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Soulful Dress, I Don't Wanna Fuss, In The Basement Part 1*, Witch For A Night, Slip In Mules (No High Heel Sneakers), Mama Didn't Raise No Fool, Go Go Power, Do I Make Myself Clear?*, Mr & Mrs, Good Timin', Here You Come Running, Ask Me, Can't Let You Go, Crazy Lovin', I Love You So Much, It Won't Be Long, Jump In My Chest, There's Gonna Be Trouble, Use What You Got, Never Love A Stranger, Open Your Heart, Somewhere Down The Line*, In The Basement Part 2. ( * with Etta James).

In the early 50s, the magnificently named Umpeylia Marsema Balinton was encouraged to sing by her cousin Etta James who introduced her to Johnny Otis. He loved her voice, re-named her Sugar Pie DeSanto and invited her to work in his band and make some records.

After a couple of minor hits with Federal and Aladdin, she recorded a  number four R&B hit for Bob Geddin's Veltone label called ‘I Want to Know' which caught the attention of Chicago's Chess records who immediately signed her. Although she made some great records for Chess, she never cracked the top twenty again but the 45s she produced were some of the best of the decade with her tough R&B persona inspiring the future no-nonsense soul divas of the 70s.

Without Sugar Pie, there wouldn't have been any Millie Jackson, Laura Lee or Denise LaSalle. They all loved her raunchy attacking vocal style and her choice of material. You get her at her sassiest on "Soulful Dress" when she warns her girlfriends "don't you girls go getting' jealous when I round up all of your fellas!" and growls menacingly at the guitarist "play it anyway ya wanna".

In live performances, she was known for being "colourful", delighting her audience with ribald remarks and fruity language while blasting out soul drenched songs with a voice as powerful as contemporaries like Tina Turner and Koko Taylor. In fact, she had such a tough, bluesy voice that she was first choice female singer when Lippman+Rau were organising their American Folk Blues festivals in the early 60s. Her earthy basic songs "Soulful Dress", "Slip In Mules", "Witch For A Night" and "I Don't Wanna Fuss" had the same kind of ballsy energy as Sonny Boy Williamson's "Help Me" or Muddy's "Got My Mojo Working". The European audiences really took to her and she soon became a top favourite in the British R&B clubs.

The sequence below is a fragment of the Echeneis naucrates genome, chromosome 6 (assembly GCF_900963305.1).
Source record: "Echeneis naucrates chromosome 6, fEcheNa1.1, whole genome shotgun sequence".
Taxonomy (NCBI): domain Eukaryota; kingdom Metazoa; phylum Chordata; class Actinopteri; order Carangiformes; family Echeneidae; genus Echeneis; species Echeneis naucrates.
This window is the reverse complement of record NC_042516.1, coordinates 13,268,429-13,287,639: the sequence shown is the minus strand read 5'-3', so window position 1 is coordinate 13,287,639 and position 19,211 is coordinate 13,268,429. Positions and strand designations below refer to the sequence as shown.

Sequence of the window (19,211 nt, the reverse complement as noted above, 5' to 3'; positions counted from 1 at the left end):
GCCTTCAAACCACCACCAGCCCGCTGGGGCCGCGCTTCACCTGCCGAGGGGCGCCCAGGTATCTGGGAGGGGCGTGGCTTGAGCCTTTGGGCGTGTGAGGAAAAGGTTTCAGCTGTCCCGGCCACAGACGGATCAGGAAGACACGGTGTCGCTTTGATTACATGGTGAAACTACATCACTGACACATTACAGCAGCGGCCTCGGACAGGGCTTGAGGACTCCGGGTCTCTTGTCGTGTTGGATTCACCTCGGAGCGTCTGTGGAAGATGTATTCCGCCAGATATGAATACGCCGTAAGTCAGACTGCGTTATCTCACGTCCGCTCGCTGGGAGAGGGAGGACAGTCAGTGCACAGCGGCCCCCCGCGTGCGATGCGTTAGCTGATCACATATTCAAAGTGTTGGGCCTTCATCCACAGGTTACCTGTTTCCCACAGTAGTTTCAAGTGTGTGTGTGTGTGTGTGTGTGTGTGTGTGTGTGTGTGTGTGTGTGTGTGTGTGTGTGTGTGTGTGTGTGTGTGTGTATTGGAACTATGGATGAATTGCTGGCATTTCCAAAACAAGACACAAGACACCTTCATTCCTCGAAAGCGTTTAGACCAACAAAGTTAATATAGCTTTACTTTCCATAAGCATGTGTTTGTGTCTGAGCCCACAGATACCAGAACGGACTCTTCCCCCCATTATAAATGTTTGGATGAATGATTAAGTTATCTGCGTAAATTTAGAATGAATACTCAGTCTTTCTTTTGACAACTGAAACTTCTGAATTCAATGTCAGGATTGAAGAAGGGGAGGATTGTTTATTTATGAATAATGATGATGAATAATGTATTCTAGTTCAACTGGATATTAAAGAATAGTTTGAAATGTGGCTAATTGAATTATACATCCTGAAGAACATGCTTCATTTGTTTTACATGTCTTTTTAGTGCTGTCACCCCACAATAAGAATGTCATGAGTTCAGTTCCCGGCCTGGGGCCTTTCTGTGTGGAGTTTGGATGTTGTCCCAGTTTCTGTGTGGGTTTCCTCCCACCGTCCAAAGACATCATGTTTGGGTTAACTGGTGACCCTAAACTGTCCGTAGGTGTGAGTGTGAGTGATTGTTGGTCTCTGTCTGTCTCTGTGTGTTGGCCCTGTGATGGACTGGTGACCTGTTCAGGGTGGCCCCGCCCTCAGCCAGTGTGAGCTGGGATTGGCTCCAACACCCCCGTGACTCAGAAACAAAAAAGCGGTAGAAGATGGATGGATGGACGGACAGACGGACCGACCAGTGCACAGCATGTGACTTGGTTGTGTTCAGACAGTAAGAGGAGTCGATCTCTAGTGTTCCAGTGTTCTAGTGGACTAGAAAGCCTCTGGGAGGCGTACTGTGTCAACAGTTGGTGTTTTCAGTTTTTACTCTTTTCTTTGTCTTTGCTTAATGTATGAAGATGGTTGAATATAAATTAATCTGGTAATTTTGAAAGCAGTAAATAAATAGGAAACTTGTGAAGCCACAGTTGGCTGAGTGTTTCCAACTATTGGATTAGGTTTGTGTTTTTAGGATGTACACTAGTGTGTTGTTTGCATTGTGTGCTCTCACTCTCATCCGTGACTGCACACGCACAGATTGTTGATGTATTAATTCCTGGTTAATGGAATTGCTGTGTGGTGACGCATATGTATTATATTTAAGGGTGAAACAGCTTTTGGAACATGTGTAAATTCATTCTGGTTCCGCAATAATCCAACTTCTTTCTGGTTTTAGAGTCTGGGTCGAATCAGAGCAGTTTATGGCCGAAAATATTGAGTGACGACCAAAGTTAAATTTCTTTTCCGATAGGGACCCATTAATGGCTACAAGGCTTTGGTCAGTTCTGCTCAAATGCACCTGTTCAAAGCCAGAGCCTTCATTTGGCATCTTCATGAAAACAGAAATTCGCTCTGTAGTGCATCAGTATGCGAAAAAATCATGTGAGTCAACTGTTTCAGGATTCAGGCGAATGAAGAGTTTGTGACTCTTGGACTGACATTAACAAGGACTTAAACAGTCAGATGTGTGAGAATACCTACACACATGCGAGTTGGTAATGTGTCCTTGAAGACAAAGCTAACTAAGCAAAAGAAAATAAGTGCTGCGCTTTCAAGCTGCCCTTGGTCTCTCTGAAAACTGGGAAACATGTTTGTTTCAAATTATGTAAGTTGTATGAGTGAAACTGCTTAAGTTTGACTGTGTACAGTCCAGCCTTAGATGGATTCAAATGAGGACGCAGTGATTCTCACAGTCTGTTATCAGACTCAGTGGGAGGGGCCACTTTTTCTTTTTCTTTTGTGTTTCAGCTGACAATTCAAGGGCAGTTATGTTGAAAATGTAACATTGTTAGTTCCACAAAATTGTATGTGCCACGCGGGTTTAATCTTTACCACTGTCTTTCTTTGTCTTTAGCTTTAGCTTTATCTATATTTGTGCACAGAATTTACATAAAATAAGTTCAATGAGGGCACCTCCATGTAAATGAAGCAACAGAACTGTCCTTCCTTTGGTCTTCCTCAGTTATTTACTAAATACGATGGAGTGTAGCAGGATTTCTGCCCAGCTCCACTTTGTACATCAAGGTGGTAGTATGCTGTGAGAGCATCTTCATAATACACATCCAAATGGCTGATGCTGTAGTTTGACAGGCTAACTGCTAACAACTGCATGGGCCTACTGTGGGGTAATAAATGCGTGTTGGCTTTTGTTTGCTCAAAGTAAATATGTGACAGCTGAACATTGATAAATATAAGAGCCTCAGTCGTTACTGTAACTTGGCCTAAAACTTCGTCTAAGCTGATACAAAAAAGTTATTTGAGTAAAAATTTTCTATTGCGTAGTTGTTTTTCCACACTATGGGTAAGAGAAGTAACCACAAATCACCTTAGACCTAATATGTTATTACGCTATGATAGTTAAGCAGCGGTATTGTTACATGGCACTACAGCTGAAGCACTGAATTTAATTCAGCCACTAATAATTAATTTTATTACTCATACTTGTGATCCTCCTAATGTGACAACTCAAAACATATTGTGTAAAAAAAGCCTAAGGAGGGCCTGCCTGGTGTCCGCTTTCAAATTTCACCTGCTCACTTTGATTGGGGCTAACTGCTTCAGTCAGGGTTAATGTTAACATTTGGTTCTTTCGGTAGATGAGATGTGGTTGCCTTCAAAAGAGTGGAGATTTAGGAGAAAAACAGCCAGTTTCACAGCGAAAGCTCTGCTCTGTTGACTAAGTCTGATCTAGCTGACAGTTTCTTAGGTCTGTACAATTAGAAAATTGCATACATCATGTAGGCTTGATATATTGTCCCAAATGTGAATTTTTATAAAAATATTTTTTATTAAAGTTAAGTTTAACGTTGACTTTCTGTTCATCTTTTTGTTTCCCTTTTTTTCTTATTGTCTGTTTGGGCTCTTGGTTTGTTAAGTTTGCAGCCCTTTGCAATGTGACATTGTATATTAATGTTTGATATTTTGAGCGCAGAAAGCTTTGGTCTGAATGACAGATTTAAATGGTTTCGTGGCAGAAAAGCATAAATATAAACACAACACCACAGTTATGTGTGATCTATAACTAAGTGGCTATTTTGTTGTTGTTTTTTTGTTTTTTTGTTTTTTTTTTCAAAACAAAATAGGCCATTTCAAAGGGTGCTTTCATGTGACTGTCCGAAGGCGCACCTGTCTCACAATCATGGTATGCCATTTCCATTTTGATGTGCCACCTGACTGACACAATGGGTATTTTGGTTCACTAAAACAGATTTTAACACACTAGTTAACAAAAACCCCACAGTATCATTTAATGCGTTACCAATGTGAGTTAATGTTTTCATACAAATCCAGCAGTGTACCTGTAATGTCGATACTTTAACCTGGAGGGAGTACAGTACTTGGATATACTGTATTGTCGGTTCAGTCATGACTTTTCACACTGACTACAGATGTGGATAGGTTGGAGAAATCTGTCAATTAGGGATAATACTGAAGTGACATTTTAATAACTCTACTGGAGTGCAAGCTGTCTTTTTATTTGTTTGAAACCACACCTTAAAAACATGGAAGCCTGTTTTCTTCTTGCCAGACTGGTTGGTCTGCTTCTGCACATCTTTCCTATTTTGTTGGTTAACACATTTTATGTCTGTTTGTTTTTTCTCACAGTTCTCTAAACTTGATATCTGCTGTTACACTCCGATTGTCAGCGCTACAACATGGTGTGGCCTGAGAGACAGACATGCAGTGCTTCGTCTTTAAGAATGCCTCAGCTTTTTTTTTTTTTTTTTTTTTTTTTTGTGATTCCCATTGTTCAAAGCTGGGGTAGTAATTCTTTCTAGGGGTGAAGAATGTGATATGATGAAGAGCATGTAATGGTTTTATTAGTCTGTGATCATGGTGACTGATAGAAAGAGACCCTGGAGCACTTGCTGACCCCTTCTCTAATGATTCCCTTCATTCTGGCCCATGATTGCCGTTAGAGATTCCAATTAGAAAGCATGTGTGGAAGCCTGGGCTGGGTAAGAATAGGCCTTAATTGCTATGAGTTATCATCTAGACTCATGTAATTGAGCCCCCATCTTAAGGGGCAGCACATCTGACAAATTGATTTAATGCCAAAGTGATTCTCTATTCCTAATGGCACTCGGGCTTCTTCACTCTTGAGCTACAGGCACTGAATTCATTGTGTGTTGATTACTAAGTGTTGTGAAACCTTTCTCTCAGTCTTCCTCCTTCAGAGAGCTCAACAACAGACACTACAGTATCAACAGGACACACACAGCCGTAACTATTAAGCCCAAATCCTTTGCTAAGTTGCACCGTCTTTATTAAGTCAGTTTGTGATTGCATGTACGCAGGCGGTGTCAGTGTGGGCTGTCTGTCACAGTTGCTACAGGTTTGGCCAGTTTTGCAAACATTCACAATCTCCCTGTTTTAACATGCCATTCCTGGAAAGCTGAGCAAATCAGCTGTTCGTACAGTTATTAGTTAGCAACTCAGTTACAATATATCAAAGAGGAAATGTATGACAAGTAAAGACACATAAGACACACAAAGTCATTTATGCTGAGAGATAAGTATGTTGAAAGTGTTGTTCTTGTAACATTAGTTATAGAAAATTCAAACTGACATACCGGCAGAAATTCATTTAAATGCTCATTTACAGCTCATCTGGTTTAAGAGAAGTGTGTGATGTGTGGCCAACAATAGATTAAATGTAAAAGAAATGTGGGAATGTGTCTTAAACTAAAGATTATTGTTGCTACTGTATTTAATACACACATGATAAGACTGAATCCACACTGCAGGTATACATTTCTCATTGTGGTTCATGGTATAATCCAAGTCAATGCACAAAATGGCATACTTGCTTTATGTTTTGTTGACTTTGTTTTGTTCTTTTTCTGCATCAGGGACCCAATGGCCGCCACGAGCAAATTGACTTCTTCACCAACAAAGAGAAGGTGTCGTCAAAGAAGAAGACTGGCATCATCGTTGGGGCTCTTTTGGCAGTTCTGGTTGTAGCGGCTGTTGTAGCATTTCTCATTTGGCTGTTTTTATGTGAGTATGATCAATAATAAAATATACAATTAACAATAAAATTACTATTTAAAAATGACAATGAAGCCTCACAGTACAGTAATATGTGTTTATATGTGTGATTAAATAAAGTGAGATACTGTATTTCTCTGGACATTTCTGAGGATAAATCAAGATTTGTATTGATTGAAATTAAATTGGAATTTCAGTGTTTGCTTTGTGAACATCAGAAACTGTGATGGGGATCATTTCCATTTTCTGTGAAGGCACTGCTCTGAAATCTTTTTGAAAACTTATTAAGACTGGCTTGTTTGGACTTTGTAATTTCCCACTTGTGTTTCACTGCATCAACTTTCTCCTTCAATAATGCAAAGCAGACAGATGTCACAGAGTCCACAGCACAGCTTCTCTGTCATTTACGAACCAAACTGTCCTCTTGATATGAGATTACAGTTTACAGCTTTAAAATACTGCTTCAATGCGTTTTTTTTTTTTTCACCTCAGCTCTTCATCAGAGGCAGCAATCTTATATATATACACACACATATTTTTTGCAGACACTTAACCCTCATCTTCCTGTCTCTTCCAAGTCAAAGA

This CD contains all of Sugar Pie's wonderful Chess recordings including "Use What You Got" with its strutting, swaggering shameless lyrics and "Mama Didn't Raise No Fool" with its hints of Ike & Tina's "I Think It's Gonna Work out Fine".  And if you want classic soul duets, there are her tracks with Etta - "In The Basement" (both parts), "Do I Make Myself Clear?" and the gospel-tinged "Somewhere Down The Line".

Until now, Sugar Pie's Chess output had been stupidly neglected by Chess/MCA, and you couldn't find a CD by her anywhere unless you paid big money for it. Thanks to the chaps at Kent this woeful state of affairs has now been rectified so they deserve a big round of applause and a kiss on the nose.


Review Date: May 2009

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